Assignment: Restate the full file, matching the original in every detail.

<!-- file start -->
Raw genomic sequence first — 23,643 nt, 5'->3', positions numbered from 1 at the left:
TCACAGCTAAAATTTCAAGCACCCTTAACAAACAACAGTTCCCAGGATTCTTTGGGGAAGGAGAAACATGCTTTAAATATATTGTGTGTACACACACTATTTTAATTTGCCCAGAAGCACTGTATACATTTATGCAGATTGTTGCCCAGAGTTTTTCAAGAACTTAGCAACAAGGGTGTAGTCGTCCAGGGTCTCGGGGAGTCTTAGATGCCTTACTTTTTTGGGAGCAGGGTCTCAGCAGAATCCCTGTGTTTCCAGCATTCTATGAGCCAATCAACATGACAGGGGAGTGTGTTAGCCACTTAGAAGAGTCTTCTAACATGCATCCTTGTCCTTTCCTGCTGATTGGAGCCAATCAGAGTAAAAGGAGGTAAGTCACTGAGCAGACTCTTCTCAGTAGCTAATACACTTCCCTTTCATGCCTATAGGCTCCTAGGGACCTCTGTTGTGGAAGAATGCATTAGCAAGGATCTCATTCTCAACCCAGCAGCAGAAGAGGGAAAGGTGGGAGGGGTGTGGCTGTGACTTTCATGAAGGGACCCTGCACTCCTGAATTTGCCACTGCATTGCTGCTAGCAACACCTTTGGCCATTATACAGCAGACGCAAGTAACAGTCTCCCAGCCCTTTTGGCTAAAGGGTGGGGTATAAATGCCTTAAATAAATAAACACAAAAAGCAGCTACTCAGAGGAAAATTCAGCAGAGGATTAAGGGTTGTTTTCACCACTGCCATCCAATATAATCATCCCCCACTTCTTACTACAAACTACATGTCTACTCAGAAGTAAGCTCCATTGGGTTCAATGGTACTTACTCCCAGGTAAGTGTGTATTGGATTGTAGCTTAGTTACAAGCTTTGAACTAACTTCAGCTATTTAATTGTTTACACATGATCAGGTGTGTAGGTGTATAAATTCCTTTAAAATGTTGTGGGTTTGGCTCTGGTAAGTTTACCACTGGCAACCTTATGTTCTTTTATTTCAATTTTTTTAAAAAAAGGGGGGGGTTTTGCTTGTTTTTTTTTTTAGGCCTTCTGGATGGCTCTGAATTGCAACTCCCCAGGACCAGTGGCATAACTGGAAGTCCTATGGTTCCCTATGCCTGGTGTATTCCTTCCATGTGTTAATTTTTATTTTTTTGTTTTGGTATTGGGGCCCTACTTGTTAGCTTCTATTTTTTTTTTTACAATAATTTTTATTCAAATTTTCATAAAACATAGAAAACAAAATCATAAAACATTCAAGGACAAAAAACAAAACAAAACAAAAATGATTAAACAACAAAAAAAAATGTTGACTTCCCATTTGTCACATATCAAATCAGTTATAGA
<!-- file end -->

Raw genomic sequence first — 23,643 nt, 5'->3', positions numbered from 1 at the left:
TCACAGCTAAAATTTCAAGCACCCTTAACAAACAACAGTTCCCAGGATTCTTTGGGGAAGGAGAAACATGCTTTAAATATATTGTGTGTACACACACTATTTTAATTTGCCCAGAAGCACTGTATACATTTATGCAGATTGTTGCCCAGAGTTTTTCAAGAACTTAGCAACAAGGGTGTAGTCGTCCAGGGTCTCGGGGAGTCTTAGATGCCTTACTTTTTTGGGAGCAGGGTCTCAGCAGAATCCCTGTGTTTCCAGCATTCTATGAGCCAATCAACATGACAGGGGAGTGTGTTAGCCACTTAGAAGAGTCTTCTAACATGCATCCTTGTCCTTTCCTGCTGATTGGAGCCAATCAGAGTAAAAGGAGGTAAGTCACTGAGCAGACTCTTCTCAGTAGCTAATACACTTCCCTTTCATGCCTATAGGCTCCTAGGGACCTCTGTTGTGGAAGAATGCATTAGCAAGGATCTCATTCTCAACCCAGCAGCAGAAGAGGGAAAGGTGGGAGGGGTGTGGCTGTGACTTTCATGAAGGGACCCTGCACTCCTGAATTTGCCACTGCATTGCTGCTAGCAACACCTTTGGCCATTATACAGCAGACGCAAGTAACAGTCTCCCAGCCCTTTTGGCTAAAGGGTGGGGTATAAATGCCTTAAATAAATAAACACAAAAAGCAGCTACTCAGAGGAAAATTCAGCAGAGGATTAAGGGTTGTTTTCACCACTGCCATCCAATATAATCATCCCCCACTTCTTACTACAAACTACATGTCTACTCAGAAGTAAGCTCCATTGGGTTCAATGGTACTTACTCCCAGGTAAGTGTGTATTGGATTGTAGCTTAGTTACAAGCTTTGAACTAACTTCAGCTATTTAATTGTTTACACATGATCAGGTGTGTAGGTGTATAAATTCCTTTAAAATGTTGTGGGTTTGGCTCTGGTAAGTTTACCACTGGCAACCTTATGTTCTTTTATTTCAATTTTTTTAAAAAAAGGGGGGGGTTTTGCTTGTTTTTTTTTTTAGGCCTTCTGGATGGCTCTGAATTGCAACTCCCCAGGACCAGTGGCATAACTGGAAGTCCTATGGTTCCCTATGCCTGGTGTATTCCTTCCATGTGTTAATTTTTATTTTTTTGTTTTGGTATTGGGGCCCTACTTGTTAGCTTCTATTTTTTTTTTTACAATAATTTTTATTCAAATTTTCATAAAACATAGAAAACAAAATCATAAAACATTCAAGGACAAAAAACAAAACAAAACAAAAATGATTAAACAACAAAAAAAAATGTTGACTTCCCATTTGTCACATATCAAATCAGTTATAGA